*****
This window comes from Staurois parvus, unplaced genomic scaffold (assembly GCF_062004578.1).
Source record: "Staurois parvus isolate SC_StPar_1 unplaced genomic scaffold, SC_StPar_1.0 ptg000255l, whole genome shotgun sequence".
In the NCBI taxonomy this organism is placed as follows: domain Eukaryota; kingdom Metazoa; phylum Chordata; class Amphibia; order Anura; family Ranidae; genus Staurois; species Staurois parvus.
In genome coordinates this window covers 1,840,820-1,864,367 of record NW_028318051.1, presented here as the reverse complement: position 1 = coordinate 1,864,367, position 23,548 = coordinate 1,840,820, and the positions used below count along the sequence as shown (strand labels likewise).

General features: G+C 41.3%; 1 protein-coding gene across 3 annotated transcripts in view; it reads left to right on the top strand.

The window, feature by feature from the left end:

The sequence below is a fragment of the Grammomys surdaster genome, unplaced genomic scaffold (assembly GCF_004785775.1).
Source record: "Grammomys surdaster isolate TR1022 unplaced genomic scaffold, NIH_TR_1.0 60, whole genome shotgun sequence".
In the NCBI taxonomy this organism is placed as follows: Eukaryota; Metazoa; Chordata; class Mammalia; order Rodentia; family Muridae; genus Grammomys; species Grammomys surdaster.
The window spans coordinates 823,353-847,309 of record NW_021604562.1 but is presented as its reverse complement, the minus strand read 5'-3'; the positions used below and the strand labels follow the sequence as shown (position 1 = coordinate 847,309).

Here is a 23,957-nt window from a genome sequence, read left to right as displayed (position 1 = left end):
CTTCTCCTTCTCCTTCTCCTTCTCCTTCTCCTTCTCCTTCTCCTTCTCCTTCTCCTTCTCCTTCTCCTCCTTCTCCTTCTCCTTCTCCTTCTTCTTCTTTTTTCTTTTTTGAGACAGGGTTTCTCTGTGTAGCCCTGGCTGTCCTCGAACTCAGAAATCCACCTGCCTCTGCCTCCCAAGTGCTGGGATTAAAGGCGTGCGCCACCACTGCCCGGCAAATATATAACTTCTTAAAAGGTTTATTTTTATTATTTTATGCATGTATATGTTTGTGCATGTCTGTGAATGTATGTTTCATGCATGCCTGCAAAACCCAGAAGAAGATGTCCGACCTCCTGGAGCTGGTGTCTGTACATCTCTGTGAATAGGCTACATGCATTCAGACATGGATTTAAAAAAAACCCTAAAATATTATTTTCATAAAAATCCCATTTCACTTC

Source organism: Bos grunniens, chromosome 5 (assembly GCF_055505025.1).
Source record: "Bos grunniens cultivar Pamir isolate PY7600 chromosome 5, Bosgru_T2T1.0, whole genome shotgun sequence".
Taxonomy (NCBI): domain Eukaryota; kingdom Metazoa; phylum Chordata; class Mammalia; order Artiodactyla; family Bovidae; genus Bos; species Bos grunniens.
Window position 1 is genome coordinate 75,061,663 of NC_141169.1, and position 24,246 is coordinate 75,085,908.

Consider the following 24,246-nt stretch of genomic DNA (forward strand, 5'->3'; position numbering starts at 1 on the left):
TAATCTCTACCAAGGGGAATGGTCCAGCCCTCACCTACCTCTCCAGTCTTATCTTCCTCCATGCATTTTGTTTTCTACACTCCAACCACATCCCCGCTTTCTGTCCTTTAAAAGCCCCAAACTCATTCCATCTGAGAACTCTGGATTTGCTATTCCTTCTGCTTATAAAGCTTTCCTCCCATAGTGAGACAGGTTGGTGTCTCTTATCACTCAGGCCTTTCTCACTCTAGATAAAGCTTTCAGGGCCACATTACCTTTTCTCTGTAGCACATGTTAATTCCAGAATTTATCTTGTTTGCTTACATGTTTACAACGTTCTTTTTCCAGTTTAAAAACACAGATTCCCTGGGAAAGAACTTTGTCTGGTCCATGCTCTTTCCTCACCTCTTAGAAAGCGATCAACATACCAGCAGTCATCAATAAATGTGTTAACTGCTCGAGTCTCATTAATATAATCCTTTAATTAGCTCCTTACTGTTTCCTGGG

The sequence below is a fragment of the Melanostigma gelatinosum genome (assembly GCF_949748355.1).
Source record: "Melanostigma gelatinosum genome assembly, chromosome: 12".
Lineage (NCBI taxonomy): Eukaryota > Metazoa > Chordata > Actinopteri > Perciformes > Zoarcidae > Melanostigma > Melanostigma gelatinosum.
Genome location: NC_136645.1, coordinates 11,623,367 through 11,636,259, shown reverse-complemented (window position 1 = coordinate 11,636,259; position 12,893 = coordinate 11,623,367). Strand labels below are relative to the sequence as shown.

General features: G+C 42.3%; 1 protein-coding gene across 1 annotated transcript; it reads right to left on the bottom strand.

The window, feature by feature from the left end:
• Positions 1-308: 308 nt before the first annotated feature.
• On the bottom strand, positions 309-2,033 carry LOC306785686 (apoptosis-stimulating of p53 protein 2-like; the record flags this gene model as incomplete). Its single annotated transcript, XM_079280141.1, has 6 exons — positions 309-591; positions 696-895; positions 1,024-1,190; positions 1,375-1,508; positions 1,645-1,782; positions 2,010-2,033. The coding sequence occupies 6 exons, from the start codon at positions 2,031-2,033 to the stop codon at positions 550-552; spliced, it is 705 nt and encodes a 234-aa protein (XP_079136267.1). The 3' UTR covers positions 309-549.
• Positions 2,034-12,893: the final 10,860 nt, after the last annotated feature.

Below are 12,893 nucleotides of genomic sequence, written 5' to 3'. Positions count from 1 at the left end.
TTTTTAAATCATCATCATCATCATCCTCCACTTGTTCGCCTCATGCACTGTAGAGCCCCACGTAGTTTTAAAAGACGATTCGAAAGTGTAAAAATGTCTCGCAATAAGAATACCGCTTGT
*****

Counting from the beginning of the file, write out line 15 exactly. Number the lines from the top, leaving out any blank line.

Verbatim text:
Taxonomy (NCBI): domain Eukaryota; kingdom Metazoa; phylum Chordata; class Mammalia; order Artiodactyla; family Bovidae; genus Bos; species Bos grunniens.